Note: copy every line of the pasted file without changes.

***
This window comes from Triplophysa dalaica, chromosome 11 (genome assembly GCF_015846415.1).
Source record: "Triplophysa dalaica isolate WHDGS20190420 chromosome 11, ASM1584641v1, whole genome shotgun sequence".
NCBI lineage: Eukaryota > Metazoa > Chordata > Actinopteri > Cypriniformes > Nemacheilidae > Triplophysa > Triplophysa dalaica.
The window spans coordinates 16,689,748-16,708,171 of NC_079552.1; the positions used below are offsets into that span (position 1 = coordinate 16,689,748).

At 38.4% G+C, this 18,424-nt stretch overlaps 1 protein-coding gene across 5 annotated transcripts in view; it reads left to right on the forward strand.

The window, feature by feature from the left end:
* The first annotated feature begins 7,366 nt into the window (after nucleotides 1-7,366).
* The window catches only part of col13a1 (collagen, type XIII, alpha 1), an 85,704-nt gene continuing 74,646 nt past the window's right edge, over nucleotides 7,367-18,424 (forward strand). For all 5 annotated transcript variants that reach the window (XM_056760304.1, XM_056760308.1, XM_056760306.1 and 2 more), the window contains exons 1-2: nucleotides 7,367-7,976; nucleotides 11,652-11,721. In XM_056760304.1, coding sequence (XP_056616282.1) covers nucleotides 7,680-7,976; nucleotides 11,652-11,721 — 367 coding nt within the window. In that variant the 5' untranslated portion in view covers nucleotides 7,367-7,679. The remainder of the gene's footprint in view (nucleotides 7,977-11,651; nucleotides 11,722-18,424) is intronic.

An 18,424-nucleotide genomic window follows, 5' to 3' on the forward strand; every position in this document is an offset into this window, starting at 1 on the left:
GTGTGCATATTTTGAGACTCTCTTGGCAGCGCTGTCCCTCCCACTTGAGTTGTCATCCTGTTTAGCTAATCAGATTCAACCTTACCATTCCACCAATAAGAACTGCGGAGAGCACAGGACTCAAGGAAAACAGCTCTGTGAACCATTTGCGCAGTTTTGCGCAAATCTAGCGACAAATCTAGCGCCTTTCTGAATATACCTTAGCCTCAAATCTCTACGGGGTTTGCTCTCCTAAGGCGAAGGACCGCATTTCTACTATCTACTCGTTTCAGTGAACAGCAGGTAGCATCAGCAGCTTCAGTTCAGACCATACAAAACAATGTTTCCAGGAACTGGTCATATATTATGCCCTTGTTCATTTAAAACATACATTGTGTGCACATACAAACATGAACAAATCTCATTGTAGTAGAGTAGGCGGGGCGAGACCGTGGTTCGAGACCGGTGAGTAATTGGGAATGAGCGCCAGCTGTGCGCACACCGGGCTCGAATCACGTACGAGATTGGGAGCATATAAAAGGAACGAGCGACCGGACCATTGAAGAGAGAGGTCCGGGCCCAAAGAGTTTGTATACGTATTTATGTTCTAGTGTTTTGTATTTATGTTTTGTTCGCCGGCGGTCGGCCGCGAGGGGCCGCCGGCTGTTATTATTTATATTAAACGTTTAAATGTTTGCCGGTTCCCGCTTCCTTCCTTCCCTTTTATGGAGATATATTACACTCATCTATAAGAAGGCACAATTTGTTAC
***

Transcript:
This window comes from Triplophysa dalaica, chromosome 11 (genome assembly GCF_015846415.1).
Source record: "Triplophysa dalaica isolate WHDGS20190420 chromosome 11, ASM1584641v1, whole genome shotgun sequence".
NCBI lineage: Eukaryota > Metazoa > Chordata > Actinopteri > Cypriniformes > Nemacheilidae > Triplophysa > Triplophysa dalaica.
The window spans coordinates 16,689,748-16,708,171 of NC_079552.1; the positions used below are offsets into that span (position 1 = coordinate 16,689,748).

At 38.4% G+C, this 18,424-nt stretch overlaps 1 protein-coding gene across 5 annotated transcripts in view; it reads left to right on the forward strand.

The window, feature by feature from the left end:
* The first annotated feature begins 7,366 nt into the window (after nucleotides 1-7,366).
* The window catches only part of col13a1 (collagen, type XIII, alpha 1), an 85,704-nt gene continuing 74,646 nt past the window's right edge, over nucleotides 7,367-18,424 (forward strand). For all 5 annotated transcript variants that reach the window (XM_056760304.1, XM_056760308.1, XM_056760306.1 and 2 more), the window contains exons 1-2: nucleotides 7,367-7,976; nucleotides 11,652-11,721. In XM_056760304.1, coding sequence (XP_056616282.1) covers nucleotides 7,680-7,976; nucleotides 11,652-11,721 — 367 coding nt within the window. In that variant the 5' untranslated portion in view covers nucleotides 7,367-7,679. The remainder of the gene's footprint in view (nucleotides 7,977-11,651; nucleotides 11,722-18,424) is intronic.

An 18,424-nucleotide genomic window follows, 5' to 3' on the forward strand; every position in this document is an offset into this window, starting at 1 on the left:
GTGTGCATATTTTGAGACTCTCTTGGCAGCGCTGTCCCTCCCACTTGAGTTGTCATCCTGTTTAGCTAATCAGATTCAACCTTACCATTCCACCAATAAGAACTGCGGAGAGCACAGGACTCAAGGAAAACAGCTCTGTGAACCATTTGCGCAGTTTTGCGCAAATCTAGCGACAAATCTAGCGCCTTTCTGAATATACCTTAGCCTCAAATCTCTACGGGGTTTGCTCTCCTAAGGCGAAGGACCGCATTTCTACTATCTACTCGTTTCAGTGAACAGCAGGTAGCATCAGCAGCTTCAGTTCAGACCATACAAAACAATGTTTCCAGGAACTGGTCATATATTATGCCCTTGTTCATTTAAAACATACATTGTGTGCACATACAAACATGAACAAATCTCATTGTAGTAGAGTAGGCGGGGCGAGACCGTGGTTCGAGACCGGTGAGTAATTGGGAATGAGCGCCAGCTGTGCGCACACCGGGCTCGAATCACGTACGAGATTGGGAGCATATAAAAGGAACGAGCGACCGGACCATTGAAGAGAGAGGTCCGGGCCCAAAGAGTTTGTATACGTATTTATGTTCTAGTGTTTTGTATTTATGTTTTGTTCGCCGGCGGTCGGCCGCGAGGGGCCGCCGGCTGTTATTATTTATATTAAACGTTTAAATGTTTGCCGGTTCCCGCTTCCTTCCTTCCCTTTTATGGAGATATATTACACTCATCTATAAGAAGGCACAATTTGTTAC